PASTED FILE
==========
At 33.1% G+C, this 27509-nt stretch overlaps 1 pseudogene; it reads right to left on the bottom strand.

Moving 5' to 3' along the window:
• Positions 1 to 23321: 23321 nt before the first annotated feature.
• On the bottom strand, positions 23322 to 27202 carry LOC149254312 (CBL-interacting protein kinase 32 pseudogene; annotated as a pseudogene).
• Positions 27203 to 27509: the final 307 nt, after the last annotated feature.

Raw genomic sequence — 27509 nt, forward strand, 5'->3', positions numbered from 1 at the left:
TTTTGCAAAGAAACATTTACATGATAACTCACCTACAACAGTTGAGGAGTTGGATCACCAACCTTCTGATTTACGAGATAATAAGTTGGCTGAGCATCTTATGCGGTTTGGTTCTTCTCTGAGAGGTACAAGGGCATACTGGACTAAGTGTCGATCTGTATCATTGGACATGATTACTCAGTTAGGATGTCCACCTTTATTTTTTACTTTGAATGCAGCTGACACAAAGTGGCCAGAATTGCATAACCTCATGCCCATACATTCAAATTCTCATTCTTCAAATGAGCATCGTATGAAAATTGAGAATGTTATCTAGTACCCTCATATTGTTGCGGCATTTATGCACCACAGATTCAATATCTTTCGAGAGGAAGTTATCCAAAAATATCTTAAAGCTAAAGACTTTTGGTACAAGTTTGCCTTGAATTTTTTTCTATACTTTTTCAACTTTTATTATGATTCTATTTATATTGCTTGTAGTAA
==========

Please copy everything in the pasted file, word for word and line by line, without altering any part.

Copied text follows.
At 33.1% G+C, this 27509-nt stretch overlaps 1 pseudogene; it reads right to left on the bottom strand.

Moving 5' to 3' along the window:
• Positions 1 to 23321: 23321 nt before the first annotated feature.
• On the bottom strand, positions 23322 to 27202 carry LOC149254312 (CBL-interacting protein kinase 32 pseudogene; annotated as a pseudogene).
• Positions 27203 to 27509: the final 307 nt, after the last annotated feature.

Raw genomic sequence — 27509 nt, forward strand, 5'->3', positions numbered from 1 at the left:
TTTTGCAAAGAAACATTTACATGATAACTCACCTACAACAGTTGAGGAGTTGGATCACCAACCTTCTGATTTACGAGATAATAAGTTGGCTGAGCATCTTATGCGGTTTGGTTCTTCTCTGAGAGGTACAAGGGCATACTGGACTAAGTGTCGATCTGTATCATTGGACATGATTACTCAGTTAGGATGTCCACCTTTATTTTTTACTTTGAATGCAGCTGACACAAAGTGGCCAGAATTGCATAACCTCATGCCCATACATTCAAATTCTCATTCTTCAAATGAGCATCGTATGAAAATTGAGAATGTTATCTAGTACCCTCATATTGTTGCGGCATTTATGCACCACAGATTCAATATCTTTCGAGAGGAAGTTATCCAAAAATATCTTAAAGCTAAAGACTTTTGGTACAAGTTTGCCTTGAATTTTTTTCTATACTTTTTCAACTTTTATTATGATTCTATTTATATTGCTTGTAGTAA